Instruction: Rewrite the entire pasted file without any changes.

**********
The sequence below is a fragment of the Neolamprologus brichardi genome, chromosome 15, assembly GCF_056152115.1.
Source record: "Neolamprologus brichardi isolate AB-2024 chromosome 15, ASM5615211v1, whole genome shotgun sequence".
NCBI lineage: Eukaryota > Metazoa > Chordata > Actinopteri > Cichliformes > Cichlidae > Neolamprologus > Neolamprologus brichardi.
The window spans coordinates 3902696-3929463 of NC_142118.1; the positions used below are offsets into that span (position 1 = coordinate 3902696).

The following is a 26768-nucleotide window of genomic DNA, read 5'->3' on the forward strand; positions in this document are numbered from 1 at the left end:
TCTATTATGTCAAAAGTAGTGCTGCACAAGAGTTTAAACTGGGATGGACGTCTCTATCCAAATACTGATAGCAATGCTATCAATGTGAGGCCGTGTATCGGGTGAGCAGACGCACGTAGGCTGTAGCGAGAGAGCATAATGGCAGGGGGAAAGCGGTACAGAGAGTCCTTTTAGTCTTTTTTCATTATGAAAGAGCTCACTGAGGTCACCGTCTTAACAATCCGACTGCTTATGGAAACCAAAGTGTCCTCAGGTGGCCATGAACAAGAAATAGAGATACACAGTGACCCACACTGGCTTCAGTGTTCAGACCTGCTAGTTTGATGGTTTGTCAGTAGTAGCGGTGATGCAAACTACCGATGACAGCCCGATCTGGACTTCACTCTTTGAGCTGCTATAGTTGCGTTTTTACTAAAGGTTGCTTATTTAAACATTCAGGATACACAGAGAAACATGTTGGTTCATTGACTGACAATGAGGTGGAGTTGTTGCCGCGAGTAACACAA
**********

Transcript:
The sequence below is a fragment of the Neolamprologus brichardi genome, chromosome 15, assembly GCF_056152115.1.
Source record: "Neolamprologus brichardi isolate AB-2024 chromosome 15, ASM5615211v1, whole genome shotgun sequence".
NCBI lineage: Eukaryota > Metazoa > Chordata > Actinopteri > Cichliformes > Cichlidae > Neolamprologus > Neolamprologus brichardi.
The window spans coordinates 3902696-3929463 of NC_142118.1; the positions used below are offsets into that span (position 1 = coordinate 3902696).

The following is a 26768-nucleotide window of genomic DNA, read 5'->3' on the forward strand; positions in this document are numbered from 1 at the left end:
TCTATTATGTCAAAAGTAGTGCTGCACAAGAGTTTAAACTGGGATGGACGTCTCTATCCAAATACTGATAGCAATGCTATCAATGTGAGGCCGTGTATCGGGTGAGCAGACGCACGTAGGCTGTAGCGAGAGAGCATAATGGCAGGGGGAAAGCGGTACAGAGAGTCCTTTTAGTCTTTTTTCATTATGAAAGAGCTCACTGAGGTCACCGTCTTAACAATCCGACTGCTTATGGAAACCAAAGTGTCCTCAGGTGGCCATGAACAAGAAATAGAGATACACAGTGACCCACACTGGCTTCAGTGTTCAGACCTGCTAGTTTGATGGTTTGTCAGTAGTAGCGGTGATGCAAACTACCGATGACAGCCCGATCTGGACTTCACTCTTTGAGCTGCTATAGTTGCGTTTTTACTAAAGGTTGCTTATTTAAACATTCAGGATACACAGAGAAACATGTTGGTTCATTGACTGACAATGAGGTGGAGTTGTTGCCGCGAGTAACACAA